The miR-200 Family Inhibits Epithelial-Mesenchymal Transition and Cancer Cell Migration by Direct Targeting of E-cadherin Transcriptional Repressors ZEB1 and ZEB2
ABSTRACT MicroRNAs are small non-coding RNA molecules that can regulate gene expression by interacting with multiple mRNAs and inducing either translation suppression or degradation of mRNA. Recently, several miRNAs were identified as either promoters or suppressors of metastasis. However, it is unclear in which step(s) of the multistep metastatic cascade these miRNAs play a defined functional role. To study the functional importance of miRNAs in epithelial-mesenchymal transition (EMT), a process thought to initiate metastasis by enhancing the motility of tumor cells, we used a well established in vitro EMT assay: transforming growth factor-beta-induced EMT in NMuMG murine mammary epithelial cells. We found that members of the miR-200 family, organized as two clusters in the genome, were repressed during EMT. Overexpression of each miRNA individually or as clusters in NMuMG cells hindered EMT by enhancing E-cadherin expression through direct targeting of ZEB1 and ZEB2, which encode transcriptional repressors of E-cadherin. In the 4TO7 mouse carcinoma cell line, which expresses low levels of endogenous E-cadherin and displays a mesenchymal phenotype, ectopic expression of the miR-200 family miRNAs significantly increased E-cadherin expression and altered cell morphology to an epithelial phenotype. Furthermore, ectopic expression of each miR-200 miRNA cluster significantly reduced the in vitro motility of 4TO7 cells in migration assays. These results suggested that loss of expression of the miR-200 family members may play a critical role in the repression of E-cadherin by ZEB1 and ZEB2 during EMT, thereby enhancing migration and invasion during cancer progression.
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ABSTRACT: Metastases are the hallmark of cancer. This event is in direct relationship with the ability of cancer cells to leave the tumor mass and travel long distances within the bloodstream and/or lymphatic vessels. Glioblastoma multiforme (GBM), the most frequent primary brain neoplasm, is mainly characterized by a dismal prognosis. The usual fatal issue for GBM patients is a consequence of local recurrence that is observed most of the time without any distant metastases. However, it has recently been documented that GBM cells could be isolated from the bloodstream in several studies. This observation raises the question of the possible involvement of glioblastoma-circulating cells in GBM deadly recurrence by a " homing metastasis " process. Therefore, we think it is important to review the already known molecular mechanisms underlying circulating tumor cells (CTC) specific properties, emphasizing their epithelial to mesenchymal transition (EMT) abilities and their possible involvement in tumor initiation. The idea is here to review these mechanisms and speculate on how relevant they could be applied in the forthcoming battles against GBM.Stem cell International 04/2015; 2015. DOI:10.1155/2015/182985
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ABSTRACT: Discovering the regulatory relationships between microRNAs (miRNAs) and mRNAs is an important problem that interests many biologists and medical researchers. A number of computational methods have been proposed to infer miRNA-mRNA regulatory relationships, and are mostly based on the statistical associations between miRNAs and mRNAs discovered in observational data. The miRNA-mRNA regulatory relationships identified by these methods can be both direct and indirect regulations. However, differentiating direct regulatory relationships from indirect ones is important for biologists in experimental designs. In this paper, we present a causal discovery based framework (called DirectTarget) to infer direct miRNA-mRNA causal regulatory relationships in heterogeneous data, including expression profiles of miRNAs and mRNAs, and miRNA target information. DirectTarget is applied to the Epithelial to Mesenchymal Transition (EMT) datasets. The validation by experimentally confirmed target databases suggests that the proposed method can effectively identify direct miRNA-mRNA regulatory relationships. To explore the upstream regulators of miRNA regulation, we further identify the causal feedforward patterns (CFFPs) of TF-miRNA-mRNA to provide insights into the miRNA regulation in EMT. DirectTarget has the potential to be applied to other datasets to elucidate the direct miRNA-mRNA causal regulatory relationships and to explore the regulatory patterns.Journal of Biomedical Informatics 08/2014; 52. DOI:10.1016/j.jbi.2014.08.005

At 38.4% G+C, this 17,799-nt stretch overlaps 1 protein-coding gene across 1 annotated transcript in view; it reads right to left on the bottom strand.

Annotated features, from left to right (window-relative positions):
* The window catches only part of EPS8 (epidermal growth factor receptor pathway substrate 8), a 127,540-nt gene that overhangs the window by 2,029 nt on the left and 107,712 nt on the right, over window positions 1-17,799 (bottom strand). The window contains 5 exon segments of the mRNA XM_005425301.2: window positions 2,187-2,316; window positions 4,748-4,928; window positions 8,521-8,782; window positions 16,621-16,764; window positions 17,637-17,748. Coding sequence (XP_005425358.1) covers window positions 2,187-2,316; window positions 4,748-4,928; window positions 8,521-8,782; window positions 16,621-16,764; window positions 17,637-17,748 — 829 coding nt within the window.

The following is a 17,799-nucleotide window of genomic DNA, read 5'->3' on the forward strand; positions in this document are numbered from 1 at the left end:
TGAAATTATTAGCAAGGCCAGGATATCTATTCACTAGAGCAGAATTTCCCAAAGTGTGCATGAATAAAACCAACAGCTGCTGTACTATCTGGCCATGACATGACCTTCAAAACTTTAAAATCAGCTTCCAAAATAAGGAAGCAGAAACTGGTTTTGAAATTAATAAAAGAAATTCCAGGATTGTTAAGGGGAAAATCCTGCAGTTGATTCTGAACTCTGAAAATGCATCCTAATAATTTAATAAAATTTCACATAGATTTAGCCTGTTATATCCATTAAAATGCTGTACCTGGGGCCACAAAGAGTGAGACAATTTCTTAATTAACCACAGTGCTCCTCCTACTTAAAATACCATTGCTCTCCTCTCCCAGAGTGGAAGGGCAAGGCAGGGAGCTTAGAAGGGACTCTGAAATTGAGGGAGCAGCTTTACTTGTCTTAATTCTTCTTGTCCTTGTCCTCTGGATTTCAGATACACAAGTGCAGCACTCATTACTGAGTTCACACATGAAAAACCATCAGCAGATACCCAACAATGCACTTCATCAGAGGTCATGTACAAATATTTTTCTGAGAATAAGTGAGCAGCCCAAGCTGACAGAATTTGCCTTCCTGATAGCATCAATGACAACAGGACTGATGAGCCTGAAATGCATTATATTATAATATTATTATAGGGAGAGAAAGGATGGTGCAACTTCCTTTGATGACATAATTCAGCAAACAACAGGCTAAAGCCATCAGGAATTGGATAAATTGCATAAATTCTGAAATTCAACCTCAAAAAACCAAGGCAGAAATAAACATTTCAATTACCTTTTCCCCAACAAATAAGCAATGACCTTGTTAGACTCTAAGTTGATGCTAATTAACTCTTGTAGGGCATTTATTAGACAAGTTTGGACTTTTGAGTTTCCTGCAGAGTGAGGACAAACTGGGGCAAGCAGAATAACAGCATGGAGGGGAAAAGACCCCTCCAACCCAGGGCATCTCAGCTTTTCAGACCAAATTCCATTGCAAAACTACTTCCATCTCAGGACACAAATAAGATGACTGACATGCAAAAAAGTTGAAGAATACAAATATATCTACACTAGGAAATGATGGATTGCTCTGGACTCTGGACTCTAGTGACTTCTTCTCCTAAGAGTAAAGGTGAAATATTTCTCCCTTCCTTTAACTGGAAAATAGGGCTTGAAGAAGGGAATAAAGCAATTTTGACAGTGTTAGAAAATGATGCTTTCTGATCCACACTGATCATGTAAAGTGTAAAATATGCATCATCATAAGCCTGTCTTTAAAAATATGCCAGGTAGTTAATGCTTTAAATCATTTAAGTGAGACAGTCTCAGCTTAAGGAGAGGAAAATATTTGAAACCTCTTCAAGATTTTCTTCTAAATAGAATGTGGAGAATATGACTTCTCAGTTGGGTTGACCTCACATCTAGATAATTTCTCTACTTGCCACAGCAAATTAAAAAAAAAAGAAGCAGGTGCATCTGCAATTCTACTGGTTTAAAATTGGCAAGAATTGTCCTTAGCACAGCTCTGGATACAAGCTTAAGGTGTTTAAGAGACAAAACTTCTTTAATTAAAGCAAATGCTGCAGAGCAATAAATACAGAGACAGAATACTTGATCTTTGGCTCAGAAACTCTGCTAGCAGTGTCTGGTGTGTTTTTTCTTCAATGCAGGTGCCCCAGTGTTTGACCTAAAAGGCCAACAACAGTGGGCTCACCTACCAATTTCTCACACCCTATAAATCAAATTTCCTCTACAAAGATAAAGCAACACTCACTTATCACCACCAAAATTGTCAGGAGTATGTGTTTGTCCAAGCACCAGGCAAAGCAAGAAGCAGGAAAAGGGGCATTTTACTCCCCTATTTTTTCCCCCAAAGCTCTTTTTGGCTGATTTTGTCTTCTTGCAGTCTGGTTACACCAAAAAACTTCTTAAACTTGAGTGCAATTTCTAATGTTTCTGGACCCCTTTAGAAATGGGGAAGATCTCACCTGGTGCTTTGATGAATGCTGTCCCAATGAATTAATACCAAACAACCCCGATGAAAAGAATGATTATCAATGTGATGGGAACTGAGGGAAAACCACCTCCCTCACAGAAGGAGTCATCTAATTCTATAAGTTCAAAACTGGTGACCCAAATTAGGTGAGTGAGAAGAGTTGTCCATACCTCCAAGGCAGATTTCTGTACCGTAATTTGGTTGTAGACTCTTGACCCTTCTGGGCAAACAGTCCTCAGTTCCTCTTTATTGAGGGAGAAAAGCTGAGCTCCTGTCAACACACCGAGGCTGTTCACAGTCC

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ABSTRACT: Oral squamous cell carcinomas (OSCC) are common malignancies that affect almost a million people every year. The key issue in reducing mortality and morbidity associated with OSCC is to develop novel strategies to identify OSCC at an early stage. One such strategy is the identification of biomarkers. So far, more than 100 biomarkers are recognized in the detection of oral cancer and they range from proteins to nucleic acids (DNAs, RNAs). Detection of ribose nucleic acids in saliva is a recent trend in diagnosing oral cancer. Studies have shown statistically significant changes in the levels of salivary transcriptomes in patients with oral squamous cell carcinomas. These biomarkers have displayed high sensitivity and specificity. Also, new point-of-care platforms such as oral fluid nanosensor test are now available that will soon emerge as chair-side tools for early detection of oral cancer. The aim of this review is to highlight the importance of salivary transcriptomes in oral cancer detection.Analytical cellular pathology (Amsterdam) 01/2014; 2014:1-7. DOI:10.1155/2014/450629